What, exactly, was the "Spring of Justice"?
Targum Onkelus: It is a location where the judges of that country would convene to dispense justice. 1
Rashi and Targum Yonasan: It is the very location at which Moshe and Aharon were destined to be punished, many years later (which then became known as "Mei Merivah"). 2
QUESTIONS ON RASHI
Rashi writes: "Ein Mishpat, which is Kadesh - so called because Moshe and Aharon would later be judged there; this is Mei Merivah." Ramban asks - This is not the same Kadesh! Moshe and Aharon were judged in Kadesh, Midbar Tzin, in the 40th year in the desert. The Kadesh of our verse (near Paran), must be Kadesh-Barnea, Midbar Paran, from which the Meraglim were sent in the second year in the desert!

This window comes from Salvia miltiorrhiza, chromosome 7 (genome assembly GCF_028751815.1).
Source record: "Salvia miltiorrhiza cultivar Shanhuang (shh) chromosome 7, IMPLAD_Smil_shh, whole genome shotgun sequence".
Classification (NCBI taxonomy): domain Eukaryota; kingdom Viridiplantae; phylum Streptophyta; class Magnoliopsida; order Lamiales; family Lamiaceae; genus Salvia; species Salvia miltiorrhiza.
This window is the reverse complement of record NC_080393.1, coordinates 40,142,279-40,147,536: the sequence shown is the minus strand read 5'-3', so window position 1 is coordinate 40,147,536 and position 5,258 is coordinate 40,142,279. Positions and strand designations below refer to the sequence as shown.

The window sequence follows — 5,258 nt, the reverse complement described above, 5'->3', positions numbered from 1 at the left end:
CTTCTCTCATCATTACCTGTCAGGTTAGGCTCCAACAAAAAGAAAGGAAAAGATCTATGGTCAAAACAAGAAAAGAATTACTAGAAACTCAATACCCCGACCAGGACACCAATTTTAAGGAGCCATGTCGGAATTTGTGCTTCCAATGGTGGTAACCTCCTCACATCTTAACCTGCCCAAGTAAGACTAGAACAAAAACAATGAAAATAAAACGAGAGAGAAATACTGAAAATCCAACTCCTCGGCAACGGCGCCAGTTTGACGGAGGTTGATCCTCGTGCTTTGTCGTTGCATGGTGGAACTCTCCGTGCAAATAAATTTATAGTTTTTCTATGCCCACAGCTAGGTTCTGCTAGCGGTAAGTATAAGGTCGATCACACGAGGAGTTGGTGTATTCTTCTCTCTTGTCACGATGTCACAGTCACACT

Gur Aryeh: Midbar Kadesh is the general name for as vast area of desert, which included both Midbar Paran and Midbar Tzin, as well as a specific place called Kadesh-Barnea. 1
Gur Aryeh: The thirty-eight years wandering in the desert were spent half within Midbar Kadesh, and half wandering in its vicinity and then returning to Kadesh (Rashi to Devarim 1:46, based on Seder Olam). Therefore, they were still there in the 40th year. See also Tosfos to Shabbos 89a DH Midbar.
Rashi writes: "But Onkelus interprets 'Ein Mishpat' literally - the place where the local citizens would gather for judgment." Onkelus writes, "Meishar Pilug Dina;" what does this mean, and how does it emerge from the Pasuk?
Gur Aryeh #1: "Pilug Dina" means "the splitting of judgment" between the exonerated and guilty parties. We interpret "Ein Mishpat" as, "l'Ayein b'Mishpat," "to look [thoroughly] into judgment."
Gur Aryeh #2 (citing Ramban): "Pilug Dina" means "the depth of judgment," as in, "getting to the depths of the matter." "Ein Mishpat" is an analogy to a spring that emerges from the deep.
Rashi writes: "The fields of the Amalekim - Amalek had not yet been born; the Torah calls the location by its future name." Ramban asks - Moshe Rabeinu wrote the name as it was called in his day; if so, this is not a future name?